The best way to go about finding such a composition which is technically still accessible to a relative beginner and musically interesting enough to keep you interested for a long time is to choose a piece by classical organ composers. By classical composers, I mean that these are masters whose works have stood the test of time. So anything you will find written by a major organ composer will be worth playing and worth practicing for a long period of time and you will not feel bored.
On the other hand, even in these classical pieces you will find a high number of places which will be technically too challenging. So what you have to look for in these pieces are texture, rhythms, and key signatures.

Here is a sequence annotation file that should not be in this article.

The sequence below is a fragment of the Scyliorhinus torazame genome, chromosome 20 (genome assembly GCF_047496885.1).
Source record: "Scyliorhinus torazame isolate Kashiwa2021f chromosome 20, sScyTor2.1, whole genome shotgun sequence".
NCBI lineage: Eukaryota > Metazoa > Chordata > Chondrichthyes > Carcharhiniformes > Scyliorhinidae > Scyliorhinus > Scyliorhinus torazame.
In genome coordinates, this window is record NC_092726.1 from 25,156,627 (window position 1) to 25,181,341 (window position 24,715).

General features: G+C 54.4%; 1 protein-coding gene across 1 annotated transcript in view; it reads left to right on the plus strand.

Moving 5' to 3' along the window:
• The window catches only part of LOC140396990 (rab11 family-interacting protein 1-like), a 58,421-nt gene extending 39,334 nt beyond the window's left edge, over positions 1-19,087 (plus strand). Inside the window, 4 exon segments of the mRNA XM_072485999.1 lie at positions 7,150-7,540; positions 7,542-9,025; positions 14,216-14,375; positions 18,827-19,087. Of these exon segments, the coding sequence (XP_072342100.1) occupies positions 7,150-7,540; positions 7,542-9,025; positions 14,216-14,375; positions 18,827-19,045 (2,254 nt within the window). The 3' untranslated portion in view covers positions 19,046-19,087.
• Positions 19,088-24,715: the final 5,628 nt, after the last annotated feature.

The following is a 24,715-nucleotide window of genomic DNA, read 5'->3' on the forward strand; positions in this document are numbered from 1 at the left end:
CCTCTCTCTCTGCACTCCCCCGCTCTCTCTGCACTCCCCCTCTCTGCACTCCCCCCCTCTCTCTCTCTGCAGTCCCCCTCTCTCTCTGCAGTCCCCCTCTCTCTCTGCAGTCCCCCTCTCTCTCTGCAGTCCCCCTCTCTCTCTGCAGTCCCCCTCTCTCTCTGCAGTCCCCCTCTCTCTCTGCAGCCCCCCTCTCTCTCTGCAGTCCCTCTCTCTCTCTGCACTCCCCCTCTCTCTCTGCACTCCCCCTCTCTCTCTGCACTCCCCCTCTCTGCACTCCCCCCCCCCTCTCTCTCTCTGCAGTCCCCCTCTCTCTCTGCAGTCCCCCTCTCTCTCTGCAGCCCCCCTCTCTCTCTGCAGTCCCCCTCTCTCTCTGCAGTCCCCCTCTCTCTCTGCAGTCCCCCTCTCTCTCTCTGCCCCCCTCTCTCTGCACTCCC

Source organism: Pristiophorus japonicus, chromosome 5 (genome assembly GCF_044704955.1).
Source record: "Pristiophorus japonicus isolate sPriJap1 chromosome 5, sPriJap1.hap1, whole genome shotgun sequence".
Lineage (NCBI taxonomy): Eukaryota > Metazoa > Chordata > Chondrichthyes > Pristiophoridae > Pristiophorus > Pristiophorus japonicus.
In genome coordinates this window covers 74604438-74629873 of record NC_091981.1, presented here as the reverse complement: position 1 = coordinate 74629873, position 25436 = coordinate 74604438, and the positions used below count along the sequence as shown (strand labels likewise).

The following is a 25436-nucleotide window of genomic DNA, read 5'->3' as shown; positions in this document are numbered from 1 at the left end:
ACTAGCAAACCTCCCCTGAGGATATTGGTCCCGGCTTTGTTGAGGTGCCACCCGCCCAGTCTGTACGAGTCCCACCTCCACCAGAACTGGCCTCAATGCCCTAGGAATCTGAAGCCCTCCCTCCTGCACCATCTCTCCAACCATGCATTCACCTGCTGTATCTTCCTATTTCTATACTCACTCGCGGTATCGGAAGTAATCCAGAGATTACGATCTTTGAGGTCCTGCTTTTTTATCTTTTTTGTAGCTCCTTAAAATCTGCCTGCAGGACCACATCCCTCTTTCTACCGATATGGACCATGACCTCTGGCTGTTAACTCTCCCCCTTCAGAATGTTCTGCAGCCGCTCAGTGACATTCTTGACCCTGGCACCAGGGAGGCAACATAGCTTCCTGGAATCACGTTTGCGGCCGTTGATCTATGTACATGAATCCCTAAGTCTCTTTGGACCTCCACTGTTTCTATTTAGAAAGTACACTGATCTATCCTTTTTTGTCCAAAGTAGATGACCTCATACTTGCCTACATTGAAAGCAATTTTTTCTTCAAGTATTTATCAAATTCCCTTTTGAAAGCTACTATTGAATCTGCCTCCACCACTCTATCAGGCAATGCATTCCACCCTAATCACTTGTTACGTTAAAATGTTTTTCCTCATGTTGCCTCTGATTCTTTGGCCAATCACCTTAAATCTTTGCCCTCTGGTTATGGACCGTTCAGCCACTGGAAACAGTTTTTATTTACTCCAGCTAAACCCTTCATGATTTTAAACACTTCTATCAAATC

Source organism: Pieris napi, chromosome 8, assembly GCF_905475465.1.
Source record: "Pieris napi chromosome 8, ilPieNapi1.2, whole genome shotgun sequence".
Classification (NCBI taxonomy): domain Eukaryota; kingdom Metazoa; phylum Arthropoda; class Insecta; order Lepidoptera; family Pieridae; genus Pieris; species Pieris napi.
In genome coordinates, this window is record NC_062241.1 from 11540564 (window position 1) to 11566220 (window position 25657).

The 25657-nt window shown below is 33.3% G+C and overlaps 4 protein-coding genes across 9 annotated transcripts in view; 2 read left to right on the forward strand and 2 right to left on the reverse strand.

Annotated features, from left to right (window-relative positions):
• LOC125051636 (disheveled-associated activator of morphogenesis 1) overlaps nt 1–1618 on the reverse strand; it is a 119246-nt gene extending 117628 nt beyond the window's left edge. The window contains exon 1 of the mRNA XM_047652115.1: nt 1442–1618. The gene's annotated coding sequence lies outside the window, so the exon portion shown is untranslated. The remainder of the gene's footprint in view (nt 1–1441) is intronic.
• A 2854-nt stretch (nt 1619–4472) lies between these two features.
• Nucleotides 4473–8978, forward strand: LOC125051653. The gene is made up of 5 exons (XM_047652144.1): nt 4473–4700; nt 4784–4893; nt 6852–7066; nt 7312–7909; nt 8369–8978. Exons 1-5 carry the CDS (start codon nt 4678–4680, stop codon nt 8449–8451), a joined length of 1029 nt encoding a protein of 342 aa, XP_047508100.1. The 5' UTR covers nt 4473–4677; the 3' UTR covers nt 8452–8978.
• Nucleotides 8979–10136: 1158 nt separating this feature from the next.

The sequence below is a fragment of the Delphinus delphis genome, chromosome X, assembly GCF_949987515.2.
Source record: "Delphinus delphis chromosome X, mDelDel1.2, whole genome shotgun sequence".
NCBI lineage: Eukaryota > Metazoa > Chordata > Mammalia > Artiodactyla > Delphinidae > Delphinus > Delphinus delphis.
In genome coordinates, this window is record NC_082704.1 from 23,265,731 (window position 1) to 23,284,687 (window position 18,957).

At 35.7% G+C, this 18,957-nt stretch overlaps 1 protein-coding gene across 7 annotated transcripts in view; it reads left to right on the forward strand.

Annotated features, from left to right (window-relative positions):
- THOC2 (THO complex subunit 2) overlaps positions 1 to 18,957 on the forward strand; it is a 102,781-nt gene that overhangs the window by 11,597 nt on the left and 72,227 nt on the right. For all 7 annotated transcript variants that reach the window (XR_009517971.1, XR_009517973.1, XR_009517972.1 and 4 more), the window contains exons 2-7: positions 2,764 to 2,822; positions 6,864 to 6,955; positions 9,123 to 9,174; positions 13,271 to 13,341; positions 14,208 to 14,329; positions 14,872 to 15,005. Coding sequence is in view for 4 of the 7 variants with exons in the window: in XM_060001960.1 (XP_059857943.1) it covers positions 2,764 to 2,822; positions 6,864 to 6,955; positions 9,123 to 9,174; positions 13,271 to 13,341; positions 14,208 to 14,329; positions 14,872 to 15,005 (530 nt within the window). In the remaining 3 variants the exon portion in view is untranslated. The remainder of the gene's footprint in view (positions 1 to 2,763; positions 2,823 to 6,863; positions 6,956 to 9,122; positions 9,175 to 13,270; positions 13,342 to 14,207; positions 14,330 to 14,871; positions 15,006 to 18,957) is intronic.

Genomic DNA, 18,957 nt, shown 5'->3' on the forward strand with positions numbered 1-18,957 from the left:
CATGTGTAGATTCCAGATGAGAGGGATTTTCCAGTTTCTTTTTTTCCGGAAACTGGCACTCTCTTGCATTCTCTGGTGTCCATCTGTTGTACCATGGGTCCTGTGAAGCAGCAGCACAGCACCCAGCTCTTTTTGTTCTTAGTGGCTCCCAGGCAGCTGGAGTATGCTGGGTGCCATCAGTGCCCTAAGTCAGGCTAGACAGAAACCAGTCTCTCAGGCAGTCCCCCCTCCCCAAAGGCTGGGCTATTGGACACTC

The texture has to be simple enough and rhythms have to be not complicated and the keys should be easy to understand and to play. Let's consider each of these three points in turn.
The simplicity of the texture means that it's best to choose the piece which has only a few voices. Try not to choose four and five or even six voice compositions if you are a relative beginner. The most number of voices for you will be three - one for the right hand, one for the left hand, and one for the pedals.
The next thing to consider is the simplicity of the rhythms. In other words, the note values have to be not complicated and you should not see any syncopations and smaller note values such as sixteenths and thirty-seconds. The smallest note value has to be an eighth note or an eighth note triplet.
Lastly, the keys have to be simple and easy to play for you. If you are a beginner, try to avoid pieces which have more than one accidental next to the treble and the bass clef.
Consider my tips in your practice and apply them when you choose the piece to play. If you choose wisely, you will be able to learn and master it very effectively.